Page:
Sponsored by Mr. and Mrs. Aaron Elbogen in memory of his mother, Gittel bas Tzvi. May her Neshama have an Aliyah.
To sponsor or subscribe, please email firstname.lastname@example.org
Monday Night Parsha Shiur – Refuah Shleima for Aharon Beneveniste
This week’s Zoom Parsha class on Monday night at 9 pm is sponsored by Dr. and Mrs. Jared Plitt in the merit of a complete healing for Aharon Yisroel ben Rochel Sima Benveniste. Please email me at email@example.com if you would like to be invited.
Likutei Torah Bytes Sponsorship
This Monday’s Likutei Torah Bytes is sponsored by Ari Haddad in memory of his father, Yitzchak ben Aharon. This Wednesday’s Likutei Torah Bytes is sponsored by Rabbi and Mrs. Benchimol in memory of Sholom Dovber ben Iosef. May their neshamot have an aliyah. To join please click here
Shavuot Campaign for Families
Thank you to all those who contributed to the Shavuot campaign for families. Over $7,000 was raised and distributed to families in South Florida and in Israel. May Hashem bless you all.
For a print version of the article click here
To sponsor please email firstname.lastname@example.org
Parsha Halacha is underwritten by a grant from Dr. Stephen and Bella Brenner in loving memory of Stephen’s father, Shmuel Tzvi ben Pinchas, and Bella’s parents, Avraham ben Yitzchak and Leah bas HaRav Sholom Zev HaCohen
The Torah portion of Nasso teaches us the laws regarding a Sotah, a woman suspected of adultery. The Torah begins this section by saying (Numbers 5:12), “אִ֥ישׁ אִישׁ֙ כִּֽי־תִשְׂטֶ֣ה אִשְׁתּ֔וֹ וּמָֽעֲלָ֥ה ב֖וֹ מָֽעַל – Should any man’s wife go astray and be unfaithful to him.”
The double expression of אִ֥ישׁ אִישׁ֙ alludes to the fact that by committing adultery she is betraying both her husband and G-d. (The Torah sometimes calls G-d “man” by way of allegorically. See Exodus 15:3, “G-d is a man of war.”)
The Rosh (Rabbeinu Asher ben Yechiel) adds that this can be compared to a thief who was imprisoned and guarded by two guards. One guards the door to his cell while the other guards the outer door of the jail. If the thief manages to evade the guard of his cell and tries to escape from the outer door, the guard of that door can still catch him. He might then say to him, “Although you managed to fool the inner watchman, you can’t escape from me.” So, too, G-d says to the woman (and to any sinner), “You may have escaped the eyes of your husband (or any other onlooker), but you can’t escape My eyes.”
The Toldot Yitzchak by Rabbi Yitzchak Karro (an uncle of Rabbi Yosef Karro, author of the Shulchan Aruch) says that this expression teaches us that even if the husband forgives her, G-d does not (that, is in the absence of Teshuvah, repentance).
Meanings of תִשְׂטֶ֣ה
The commentators bring several explanations for the word תִשְׂטֶ֣ה:
1) To turn aside. This refers to the fact that the woman (and her adulterer) are turning away from the path of modesty (Rashi).
2) To act foolishly. תִשְׂטֶ֣ה is related to the word שׁוֹטֶה which means a fool. As our sages say (Sotah 3a) “Adulterers do not commit adultery unless a spirit of folly (שְׁטוּת) enters them,” as the verse (in Proverbs (6:32) says, “One who commits adultery with a woman is devoid of sense.” (Rashi based on Midrash Tanchuma)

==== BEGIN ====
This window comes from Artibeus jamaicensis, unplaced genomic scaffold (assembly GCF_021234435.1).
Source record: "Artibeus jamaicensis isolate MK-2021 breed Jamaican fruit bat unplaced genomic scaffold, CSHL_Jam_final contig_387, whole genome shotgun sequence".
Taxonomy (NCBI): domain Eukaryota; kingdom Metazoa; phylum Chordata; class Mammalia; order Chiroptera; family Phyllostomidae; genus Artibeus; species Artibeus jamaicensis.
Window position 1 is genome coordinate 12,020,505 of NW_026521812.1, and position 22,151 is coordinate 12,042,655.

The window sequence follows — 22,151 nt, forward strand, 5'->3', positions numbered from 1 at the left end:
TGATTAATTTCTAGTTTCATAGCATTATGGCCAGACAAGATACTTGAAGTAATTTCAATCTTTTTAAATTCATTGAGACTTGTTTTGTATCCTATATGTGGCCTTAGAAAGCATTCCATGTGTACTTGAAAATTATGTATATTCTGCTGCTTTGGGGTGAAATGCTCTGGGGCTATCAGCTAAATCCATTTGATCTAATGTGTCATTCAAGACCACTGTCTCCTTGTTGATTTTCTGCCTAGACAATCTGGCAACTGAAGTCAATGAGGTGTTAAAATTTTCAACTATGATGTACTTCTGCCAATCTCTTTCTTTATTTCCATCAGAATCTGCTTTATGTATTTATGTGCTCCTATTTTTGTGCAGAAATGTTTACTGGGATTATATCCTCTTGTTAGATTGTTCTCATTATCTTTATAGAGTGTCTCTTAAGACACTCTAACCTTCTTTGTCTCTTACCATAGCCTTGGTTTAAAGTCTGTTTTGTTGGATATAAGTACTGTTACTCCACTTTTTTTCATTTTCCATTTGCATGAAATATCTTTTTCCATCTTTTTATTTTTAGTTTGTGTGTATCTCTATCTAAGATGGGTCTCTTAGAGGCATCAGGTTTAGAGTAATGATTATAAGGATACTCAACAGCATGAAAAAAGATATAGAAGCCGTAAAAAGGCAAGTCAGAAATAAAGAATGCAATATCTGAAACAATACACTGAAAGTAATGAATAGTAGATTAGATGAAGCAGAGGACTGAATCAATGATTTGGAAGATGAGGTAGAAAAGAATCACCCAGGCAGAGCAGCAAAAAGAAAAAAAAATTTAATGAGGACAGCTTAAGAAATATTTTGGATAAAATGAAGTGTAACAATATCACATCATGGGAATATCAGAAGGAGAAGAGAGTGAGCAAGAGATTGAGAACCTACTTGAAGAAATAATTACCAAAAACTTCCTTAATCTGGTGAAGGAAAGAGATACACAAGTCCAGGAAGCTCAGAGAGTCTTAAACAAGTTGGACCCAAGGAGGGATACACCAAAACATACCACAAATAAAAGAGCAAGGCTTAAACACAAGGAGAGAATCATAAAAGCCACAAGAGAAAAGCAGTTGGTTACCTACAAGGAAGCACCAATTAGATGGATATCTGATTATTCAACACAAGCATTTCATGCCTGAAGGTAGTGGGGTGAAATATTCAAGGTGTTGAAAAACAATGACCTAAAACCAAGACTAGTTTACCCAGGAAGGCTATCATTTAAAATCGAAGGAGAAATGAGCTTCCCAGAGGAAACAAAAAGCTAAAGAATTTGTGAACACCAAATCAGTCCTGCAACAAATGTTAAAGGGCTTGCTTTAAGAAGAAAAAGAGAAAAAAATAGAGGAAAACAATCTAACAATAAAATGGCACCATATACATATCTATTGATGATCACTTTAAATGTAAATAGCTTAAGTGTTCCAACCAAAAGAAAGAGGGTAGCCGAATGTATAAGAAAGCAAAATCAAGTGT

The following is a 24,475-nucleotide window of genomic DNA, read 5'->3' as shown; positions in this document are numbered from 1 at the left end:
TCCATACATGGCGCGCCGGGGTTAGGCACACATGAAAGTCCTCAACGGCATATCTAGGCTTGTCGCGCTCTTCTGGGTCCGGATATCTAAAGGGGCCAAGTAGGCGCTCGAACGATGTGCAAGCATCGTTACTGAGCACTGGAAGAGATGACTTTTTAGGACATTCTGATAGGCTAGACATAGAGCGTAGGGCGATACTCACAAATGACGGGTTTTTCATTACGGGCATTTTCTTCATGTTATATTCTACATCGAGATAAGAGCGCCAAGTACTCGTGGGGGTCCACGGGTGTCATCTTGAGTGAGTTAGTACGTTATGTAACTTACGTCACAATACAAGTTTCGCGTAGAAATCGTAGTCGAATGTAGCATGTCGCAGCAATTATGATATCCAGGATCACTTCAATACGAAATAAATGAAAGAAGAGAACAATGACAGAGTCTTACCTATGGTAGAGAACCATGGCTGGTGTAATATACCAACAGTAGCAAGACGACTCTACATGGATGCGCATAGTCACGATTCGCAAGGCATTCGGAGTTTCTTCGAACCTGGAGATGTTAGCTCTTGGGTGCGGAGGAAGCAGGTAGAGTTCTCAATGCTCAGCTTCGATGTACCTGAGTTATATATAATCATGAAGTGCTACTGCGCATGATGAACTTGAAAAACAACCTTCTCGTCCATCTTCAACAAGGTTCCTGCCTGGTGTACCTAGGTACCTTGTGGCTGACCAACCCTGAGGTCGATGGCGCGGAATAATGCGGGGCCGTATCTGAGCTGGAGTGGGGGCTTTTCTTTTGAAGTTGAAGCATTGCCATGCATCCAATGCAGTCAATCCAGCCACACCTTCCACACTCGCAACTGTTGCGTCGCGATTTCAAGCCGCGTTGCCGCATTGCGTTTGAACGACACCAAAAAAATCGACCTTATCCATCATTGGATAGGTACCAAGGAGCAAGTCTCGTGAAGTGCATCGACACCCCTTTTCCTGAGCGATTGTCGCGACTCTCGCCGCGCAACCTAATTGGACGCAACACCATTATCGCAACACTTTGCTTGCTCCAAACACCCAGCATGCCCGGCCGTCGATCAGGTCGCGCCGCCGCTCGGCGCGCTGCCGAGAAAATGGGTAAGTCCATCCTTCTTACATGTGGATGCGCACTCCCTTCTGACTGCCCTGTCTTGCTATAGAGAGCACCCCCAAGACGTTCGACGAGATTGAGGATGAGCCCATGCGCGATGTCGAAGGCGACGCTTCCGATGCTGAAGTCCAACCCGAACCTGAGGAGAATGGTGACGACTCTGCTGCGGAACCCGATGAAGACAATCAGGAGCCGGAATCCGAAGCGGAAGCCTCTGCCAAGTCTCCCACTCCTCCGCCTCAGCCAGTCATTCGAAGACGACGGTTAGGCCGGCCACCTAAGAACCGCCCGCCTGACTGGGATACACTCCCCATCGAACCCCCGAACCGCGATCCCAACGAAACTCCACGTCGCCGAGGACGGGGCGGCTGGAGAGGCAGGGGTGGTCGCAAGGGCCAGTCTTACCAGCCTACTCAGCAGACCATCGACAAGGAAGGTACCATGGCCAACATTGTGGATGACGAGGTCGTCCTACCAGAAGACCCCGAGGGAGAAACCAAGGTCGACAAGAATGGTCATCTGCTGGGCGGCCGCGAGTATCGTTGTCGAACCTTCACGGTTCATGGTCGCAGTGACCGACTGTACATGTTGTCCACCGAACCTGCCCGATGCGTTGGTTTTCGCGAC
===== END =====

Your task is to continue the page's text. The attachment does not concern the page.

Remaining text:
This explanation is alluded to by the fact that instead of writing תִסְטֶ֣ה with a samech as in Sotah, the Torah writes תִשְׂתֶּה with a sin which alludes to the word Shote, fool. Since the Torah scroll has no vowels, a sin (שׂ) and ashin (שׁ) look the same. Thus the word can be read (for the purpose of interpretation) as if it said תִשָׁטֶ֣ה – become foolish (Sfat Emet, quoted in Pardes Yosef)
3) To drink. The Kli Yakar says that תִשְׂטֶ֣ה can be interpreted as if it said תִשְׂתֶּה (since letters that sound the same can be exchanged) i.e., drink. This alludes to the fact that drinking wine (and alcohol in general) can lead to immodest behavior and many other sins. This is why it says (in Yoel 4:18) regarding the coming redemption וְהָיָה בַיּ֨וֹם הַה֜וּא יִטְּפ֧וּ הֶֽהָרִ֣ים עָסִ֗יס… וּמַעְיָ֗ן מִבֵּ֚ית ה֙ יֵצֵ֔א וְהִשְׁקָ֖ה אֶת־נַ֥חַל הַשִּׁטִּֽים: which means, “And it shall come to pass on that day that the mountains shall drip with wine… and a spring shall emanate from the House of the L-rd and water the valley of Shittim.” The valley of Shittim alludes to the sin of lewd behavior as the Jews committed with the daughters of Moav in the place called Shittim. (See Numbers chapter 25.) This behavior often comes as a result of drinking excessive wine. But in the Messianic era, G-d will ensure that this does not happen as the spring emanating from the House of Hashem (i.e., a unique G-dly revelation) will imbue the Jewish people with holiness to counter this effect.
This is why the Aramaic word for wine is חַמַר as it causes a person to act like a חַמוֹר – a donkey.
As mentioned above, the Talmud (Sotah 3a) says that a person does not sin unless a spirit of folly enters them. The Birkat Peretz on the Torah (by Rabbi Yaakov Yisrael Kanievsky) points out that the Gematriyah of the verse from which we learn this – אִישׁ֙ כִּֽי־תִשְׂטֶ֣ה אִשְׁתּ֔וֹ וּמָֽעֲלָ֥ה ב֖וֹ – is 1921 which is the same Gematriyah as this teaching in the Talmud – אין אדם עובר עברה אלא אם כן נכנס בו רוח שטות.
What Stopped the Man from Sinning?
The Talmud (Brachot 22a) tells the following story. A man once solicited a woman to commit a sinful act with her. She said to him, “Foolish one! Do you have a mikvah in which to immerse afterwards?” (In those times a man who had a seminal emission had to immerse in a mikvah before he could pray or study Torah.) Upon hearing this, the man refrained from the transgression.
This story is unusual, for if the man was willing to commit the grave sin of being intimate with a woman who was not his wife, why would he be stopped by knowing he would not be able to immerse in a mikvah, which is only a Rabbinic obligation?
Based on the above teaching, however, we can understand that the man was really a G-d fearing person who led a G-dly life. But when faced with the temptation of this woman, a spirit of foolishness overcame him, and he forgot or ignored the severity of the prohibition he was about to transgress. But when the woman reminded him of just one of the many repercussions of his action (that it would cause him a further sin of not immersing in a mikvah), this snapped him out of his temporary insanity and he was able to overcome the temptation (Pardes Yosef in the name of Yoreh Chakima).
How Does the Water Kill?